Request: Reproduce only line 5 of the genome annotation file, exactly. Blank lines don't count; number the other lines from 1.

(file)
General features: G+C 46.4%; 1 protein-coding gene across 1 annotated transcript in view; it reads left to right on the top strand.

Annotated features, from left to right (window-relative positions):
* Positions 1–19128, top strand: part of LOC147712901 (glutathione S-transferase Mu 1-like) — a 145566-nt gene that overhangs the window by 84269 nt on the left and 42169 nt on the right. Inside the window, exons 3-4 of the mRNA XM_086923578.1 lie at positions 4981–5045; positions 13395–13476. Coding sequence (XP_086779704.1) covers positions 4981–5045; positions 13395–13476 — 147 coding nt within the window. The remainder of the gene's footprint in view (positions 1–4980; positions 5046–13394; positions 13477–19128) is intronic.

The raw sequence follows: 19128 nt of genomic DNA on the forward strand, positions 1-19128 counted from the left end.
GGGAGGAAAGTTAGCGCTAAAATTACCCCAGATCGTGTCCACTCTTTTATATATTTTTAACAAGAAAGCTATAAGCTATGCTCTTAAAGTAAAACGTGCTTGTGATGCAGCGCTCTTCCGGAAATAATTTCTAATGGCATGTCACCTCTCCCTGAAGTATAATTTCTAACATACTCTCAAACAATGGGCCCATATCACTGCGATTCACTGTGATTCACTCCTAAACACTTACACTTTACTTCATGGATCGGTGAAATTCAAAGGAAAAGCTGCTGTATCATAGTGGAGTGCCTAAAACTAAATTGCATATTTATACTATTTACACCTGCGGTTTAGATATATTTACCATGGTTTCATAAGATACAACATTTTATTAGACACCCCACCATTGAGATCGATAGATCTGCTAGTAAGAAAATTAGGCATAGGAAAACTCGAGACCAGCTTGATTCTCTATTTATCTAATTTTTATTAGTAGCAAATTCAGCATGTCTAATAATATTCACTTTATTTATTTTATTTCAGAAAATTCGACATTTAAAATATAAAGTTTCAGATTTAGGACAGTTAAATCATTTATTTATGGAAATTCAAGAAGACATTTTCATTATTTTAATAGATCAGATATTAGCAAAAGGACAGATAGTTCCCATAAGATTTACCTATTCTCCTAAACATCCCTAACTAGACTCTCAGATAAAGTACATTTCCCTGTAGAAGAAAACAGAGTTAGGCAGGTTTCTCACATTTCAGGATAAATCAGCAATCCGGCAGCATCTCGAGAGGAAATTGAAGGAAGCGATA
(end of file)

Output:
GGGAGGAAAGTTAGCGCTAAAATTACCCCAGATCGTGTCCACTCTTTTATATATTTTTAACAAGAAAGCTATAAGCTATGCTCTTAAAGTAAAACGTGCTTGTGATGCAGCGCTCTTCCGGAAATAATTTCTAATGGCATGTCACCTCTCCCTGAAGTATAATTTCTAACATACTCTCAAACAATGGGCCCATATCACTGCGATTCACTGTGATTCACTCCTAAACACTTACACTTTACTTCATGGATCGGTGAAATTCAAAGGAAAAGCTGCTGTATCATAGTGGAGTGCCTAAAACTAAATTGCATATTTATACTATTTACACCTGCGGTTTAGATATATTTACCATGGTTTCATAAGATACAACATTTTATTAGACACCCCACCATTGAGATCGATAGATCTGCTAGTAAGAAAATTAGGCATAGGAAAACTCGAGACCAGCTTGATTCTCTATTTATCTAATTTTTATTAGTAGCAAATTCAGCATGTCTAATAATATTCACTTTATTTATTTTATTTCAGAAAATTCGACATTTAAAATATAAAGTTTCAGATTTAGGACAGTTAAATCATTTATTTATGGAAATTCAAGAAGACATTTTCATTATTTTAATAGATCAGATATTAGCAAAAGGACAGATAGTTCCCATAAGATTTACCTATTCTCCTAAACATCCCTAACTAGACTCTCAGATAAAGTACATTTCCCTGTAGAAGAAAACAGAGTTAGGCAGGTTTCTCACATTTCAGGATAAATCAGCAATCCGGCAGCATCTCGAGAGGAAATTGAAGGAAGCGATA